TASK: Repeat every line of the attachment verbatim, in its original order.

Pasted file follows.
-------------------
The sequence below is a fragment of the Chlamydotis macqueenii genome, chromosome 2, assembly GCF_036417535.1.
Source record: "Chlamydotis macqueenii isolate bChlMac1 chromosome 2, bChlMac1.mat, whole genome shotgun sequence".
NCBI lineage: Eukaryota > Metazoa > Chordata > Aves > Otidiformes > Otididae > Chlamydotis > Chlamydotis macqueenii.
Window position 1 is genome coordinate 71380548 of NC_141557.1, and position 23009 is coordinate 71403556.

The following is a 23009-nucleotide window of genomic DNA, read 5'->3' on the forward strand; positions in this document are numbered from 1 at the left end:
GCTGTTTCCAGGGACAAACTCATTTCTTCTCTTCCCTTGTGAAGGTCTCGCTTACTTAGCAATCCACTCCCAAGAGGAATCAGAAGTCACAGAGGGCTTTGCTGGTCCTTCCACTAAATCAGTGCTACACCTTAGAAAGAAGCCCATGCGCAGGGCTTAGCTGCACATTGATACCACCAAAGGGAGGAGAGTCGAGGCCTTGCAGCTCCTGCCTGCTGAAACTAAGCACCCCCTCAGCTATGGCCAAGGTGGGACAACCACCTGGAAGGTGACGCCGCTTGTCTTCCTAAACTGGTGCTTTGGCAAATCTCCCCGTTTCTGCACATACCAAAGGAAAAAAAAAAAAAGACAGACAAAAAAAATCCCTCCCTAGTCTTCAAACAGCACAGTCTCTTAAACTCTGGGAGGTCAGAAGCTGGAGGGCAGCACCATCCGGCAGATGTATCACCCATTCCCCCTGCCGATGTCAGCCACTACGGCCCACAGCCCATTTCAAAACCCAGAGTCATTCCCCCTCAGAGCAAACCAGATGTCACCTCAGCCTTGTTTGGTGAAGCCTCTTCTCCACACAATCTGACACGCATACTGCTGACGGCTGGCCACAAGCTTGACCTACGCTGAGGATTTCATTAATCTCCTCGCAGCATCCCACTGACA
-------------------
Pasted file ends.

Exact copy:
The sequence below is a fragment of the Chlamydotis macqueenii genome, chromosome 2, assembly GCF_036417535.1.
Source record: "Chlamydotis macqueenii isolate bChlMac1 chromosome 2, bChlMac1.mat, whole genome shotgun sequence".
NCBI lineage: Eukaryota > Metazoa > Chordata > Aves > Otidiformes > Otididae > Chlamydotis > Chlamydotis macqueenii.
Window position 1 is genome coordinate 71380548 of NC_141557.1, and position 23009 is coordinate 71403556.

The following is a 23009-nucleotide window of genomic DNA, read 5'->3' on the forward strand; positions in this document are numbered from 1 at the left end:
GCTGTTTCCAGGGACAAACTCATTTCTTCTCTTCCCTTGTGAAGGTCTCGCTTACTTAGCAATCCACTCCCAAGAGGAATCAGAAGTCACAGAGGGCTTTGCTGGTCCTTCCACTAAATCAGTGCTACACCTTAGAAAGAAGCCCATGCGCAGGGCTTAGCTGCACATTGATACCACCAAAGGGAGGAGAGTCGAGGCCTTGCAGCTCCTGCCTGCTGAAACTAAGCACCCCCTCAGCTATGGCCAAGGTGGGACAACCACCTGGAAGGTGACGCCGCTTGTCTTCCTAAACTGGTGCTTTGGCAAATCTCCCCGTTTCTGCACATACCAAAGGAAAAAAAAAAAAAGACAGACAAAAAAAATCCCTCCCTAGTCTTCAAACAGCACAGTCTCTTAAACTCTGGGAGGTCAGAAGCTGGAGGGCAGCACCATCCGGCAGATGTATCACCCATTCCCCCTGCCGATGTCAGCCACTACGGCCCACAGCCCATTTCAAAACCCAGAGTCATTCCCCCTCAGAGCAAACCAGATGTCACCTCAGCCTTGTTTGGTGAAGCCTCTTCTCCACACAATCTGACACGCATACTGCTGACGGCTGGCCACAAGCTTGACCTACGCTGAGGATTTCATTAATCTCCTCGCAGCATCCCACTGACA